2. I appreciate your thoughtful response but humbly disagree. Punishment is punishment, and when the punishment is made clear before the offense is committed then I believe it’s probably just UNLESS it involves inflicting real physical or psychological damage. Corporal punishment does neither of these to any scientifically measurable degree.

              And nobody on here is clamoring for the days when everybody was beaten…even if those “days” only exist in your mind. But there are some of us that do not mind the public schools maintaining discipline by way of light corporal punishment in lieu of detention/suspension because we don’t think those are effective deterrents to poor behavior.

              Also, look at my first comment on that thread. That should make crystal clear what my views are on compulsory public education, which is a much more serious matter than a teacher paddling my kid when he gets out of line after I gave her permission to do so (in my stead).

              1. Of course, compulsory public education is the biggest problem here.

                I will still maintain that public schools should never under any circumstances be allowed to use corporal punishment. I could perhaps be convinced that private schools who have explicit permission from the parents could use some light physical correction on occasion.

                And thanks for maintaining a thoughtful and civil discussion and not being a dick.

                1. I will still maintain that public schools should never under any circumstances be allowed to use corporal punishment. I could perhaps be convinced that private schools who have explicit permission from the parents could use some light physical correction on occasion.

                  I guess I look at it like this: I can afford to send my kids to private school, so if I for some reason allow them to go to public school, I would be OK if they used corporal punishment as corrective, assuming I gave permission for the teacher administering it. But, I would only allow it if the rules were given along with the consequences so that my children knew what their actions could result in.

                  I don’t know, man. I was never beaten as a kid, but I was spanked and chased more than once with a belt or switch. I turned out just fine* and I think that type of system will work fine for my kids. And I had a spanking policy for my two older ones…and I think I spanked each of them exactly one time.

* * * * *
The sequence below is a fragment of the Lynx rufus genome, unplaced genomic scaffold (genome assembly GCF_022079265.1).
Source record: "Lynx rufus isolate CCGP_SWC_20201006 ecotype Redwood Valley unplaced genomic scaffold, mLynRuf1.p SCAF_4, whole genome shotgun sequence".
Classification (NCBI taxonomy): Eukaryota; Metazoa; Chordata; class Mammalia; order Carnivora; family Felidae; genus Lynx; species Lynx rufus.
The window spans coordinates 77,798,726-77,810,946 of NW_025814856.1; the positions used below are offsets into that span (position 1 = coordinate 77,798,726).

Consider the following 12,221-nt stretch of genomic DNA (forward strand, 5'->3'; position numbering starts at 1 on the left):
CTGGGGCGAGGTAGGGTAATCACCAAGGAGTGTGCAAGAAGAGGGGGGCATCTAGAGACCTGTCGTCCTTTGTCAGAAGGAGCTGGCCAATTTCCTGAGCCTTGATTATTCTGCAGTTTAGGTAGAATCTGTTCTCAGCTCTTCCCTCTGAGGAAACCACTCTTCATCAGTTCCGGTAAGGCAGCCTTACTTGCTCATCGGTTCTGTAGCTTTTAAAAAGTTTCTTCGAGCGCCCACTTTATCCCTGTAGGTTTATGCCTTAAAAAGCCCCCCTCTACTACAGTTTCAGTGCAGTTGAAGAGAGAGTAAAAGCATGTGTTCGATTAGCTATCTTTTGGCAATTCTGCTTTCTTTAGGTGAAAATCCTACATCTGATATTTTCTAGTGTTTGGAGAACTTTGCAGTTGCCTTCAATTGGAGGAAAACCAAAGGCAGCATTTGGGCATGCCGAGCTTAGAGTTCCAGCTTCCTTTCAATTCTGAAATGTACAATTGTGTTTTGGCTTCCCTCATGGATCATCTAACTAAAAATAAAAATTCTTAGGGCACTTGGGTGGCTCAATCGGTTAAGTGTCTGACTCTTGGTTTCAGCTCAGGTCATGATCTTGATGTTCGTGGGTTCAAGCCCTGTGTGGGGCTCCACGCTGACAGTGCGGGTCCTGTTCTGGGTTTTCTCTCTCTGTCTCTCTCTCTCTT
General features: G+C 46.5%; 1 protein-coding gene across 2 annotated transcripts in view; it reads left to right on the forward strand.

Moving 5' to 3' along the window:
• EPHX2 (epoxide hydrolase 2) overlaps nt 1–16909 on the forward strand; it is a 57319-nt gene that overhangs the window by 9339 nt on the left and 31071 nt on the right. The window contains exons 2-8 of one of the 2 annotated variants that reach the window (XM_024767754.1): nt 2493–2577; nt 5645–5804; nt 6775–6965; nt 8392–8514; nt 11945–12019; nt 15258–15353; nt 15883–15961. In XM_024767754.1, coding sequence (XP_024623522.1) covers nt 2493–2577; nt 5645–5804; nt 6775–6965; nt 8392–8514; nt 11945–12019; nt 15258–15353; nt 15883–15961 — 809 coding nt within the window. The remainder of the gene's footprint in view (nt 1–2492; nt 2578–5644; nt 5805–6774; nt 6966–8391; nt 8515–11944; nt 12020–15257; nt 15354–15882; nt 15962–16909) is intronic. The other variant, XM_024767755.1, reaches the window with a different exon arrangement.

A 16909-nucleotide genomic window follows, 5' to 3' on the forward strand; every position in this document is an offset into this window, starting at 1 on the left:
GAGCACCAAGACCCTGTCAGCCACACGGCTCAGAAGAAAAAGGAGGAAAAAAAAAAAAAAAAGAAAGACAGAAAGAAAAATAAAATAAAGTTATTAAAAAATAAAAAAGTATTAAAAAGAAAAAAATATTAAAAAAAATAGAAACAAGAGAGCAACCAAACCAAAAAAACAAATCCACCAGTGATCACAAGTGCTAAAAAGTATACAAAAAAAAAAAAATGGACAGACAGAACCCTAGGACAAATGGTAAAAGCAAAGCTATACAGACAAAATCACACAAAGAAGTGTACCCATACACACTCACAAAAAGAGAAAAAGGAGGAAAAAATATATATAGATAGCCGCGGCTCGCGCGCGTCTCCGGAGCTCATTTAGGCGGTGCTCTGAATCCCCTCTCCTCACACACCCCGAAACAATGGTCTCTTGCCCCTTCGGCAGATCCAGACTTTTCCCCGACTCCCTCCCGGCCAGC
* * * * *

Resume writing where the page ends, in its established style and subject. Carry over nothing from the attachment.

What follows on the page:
4. Your contempt for us lowly commenters is noted, Liz.

      1. Not contemptuous! Intimidated, perhaps.

        1. Intimidated, perhaps.

          Probably not the worst response. It’s a bit like double-dutch you really just have to jump right into the fray.

        2. Give us alt-text, and we will behave.

          1. Ha, don’t make promises the commentariat can’t keep, CPA.

        3. We won’t behave, but we really are a pretty interesting and smart group for the most part, once you get past the constant profanity, abuse and stupid pop culture references.

          1. You forgot to mention that our humor is mostly funny to adolescent boys, and may be sexist and demeaning. So lots of dick jokes and being as offensive as we think we can get away with.

        4. Ok, fair enough.

          Only Warty bites, though.

          1. Umm, where’s the STEVE SMITH warning? And the one about the goat-fucking lawyer, the mention of whose name will result in banning?

            1. ALLEGED lawyer. You’re going to get them sued again.

              1. Point taken.

  12. “H/T Boing Boing”

    *raises suspicious eyebrow

    1. It used to be such an interesting site before Cory Doctorow Progressiveized it.

      I guess it could still be an interesting site, I just got tired of reading what an evil bastard I am because I’m libertarian. No page views from me, BB.

      1. I used to read the old Boing Boing zine.

      2. Yeah. Full of people who totally want freedom on the internet. Unless it offends them.

  13. isn’t an ID requirement some sort of disenfranchisement? That’s what the progs keep telling me when it is applied to voting.

    1. Why, yes, they do. But expecting consistent reasoning from first principles is not a proggie trait. With them it’s all about choosing the desired result, then reasoning backwards from that. Or just yelling “racist.”

  14. I think any business should be allowed to refuse entry for ANY reason. Living in DC is a good enough reason for me, you goddamn enabler.

    1. I agree. But I don’t think businesses should be conscripted into enforcing silly laws.

  15. One time I was visiting some buddies in the Dallas area. One friend lived in Oklahoma and has an Oklahoma license. When we went to a local bar, the douchebag doorman wouldn’t accept the Oklahoma license as legit because Oklahoma stamps the price of the license on the back.

    Checking online, it seems lots of Okies have had this problem with moron bartenders. I didn’t see any stories about the high school dropouts at the TSA, unfortunately.

    1. The closest grocery store to my college (Ralphs) had some kind of pressure to be better about carding so they stopped accepting out of state licenses and passports for a while. The British soccer players were miffed by the development. Everyone ended up shifting their business to Rite-Aid which gave fewer shits.

      1. That was pretty much standard policy for bars at Penn State back in the Dark Ages (late 80s). They wouldn’t even take a military ID. Only a PA license or LCB card.

        1. “Penn State”

          [recalls last night]

          Fuck you.

  16. Reason commenters seem strangely OK w/public school teachers hitting students; say it’s not a libertarian issue. Huh?

    But we completely tip over when a cop shoots somebody’s dog.

    Weird, huh?

    1. Brooksie, we’ve had our differences, but I draw the line at commenter tipping. That’s just wrong.

      1. Only the commenters on Guam can be tipped.

  17. “one might assume an official agent of the Transportation Security Administration (TSA) would be smarter than your average 70-year-old barkeep at an Ohio strip club.”

    Why?

  18. I had to abandon the thread because it was fucking with my head.

    When the little voice in my head says, “Don’t go in there!” I listen.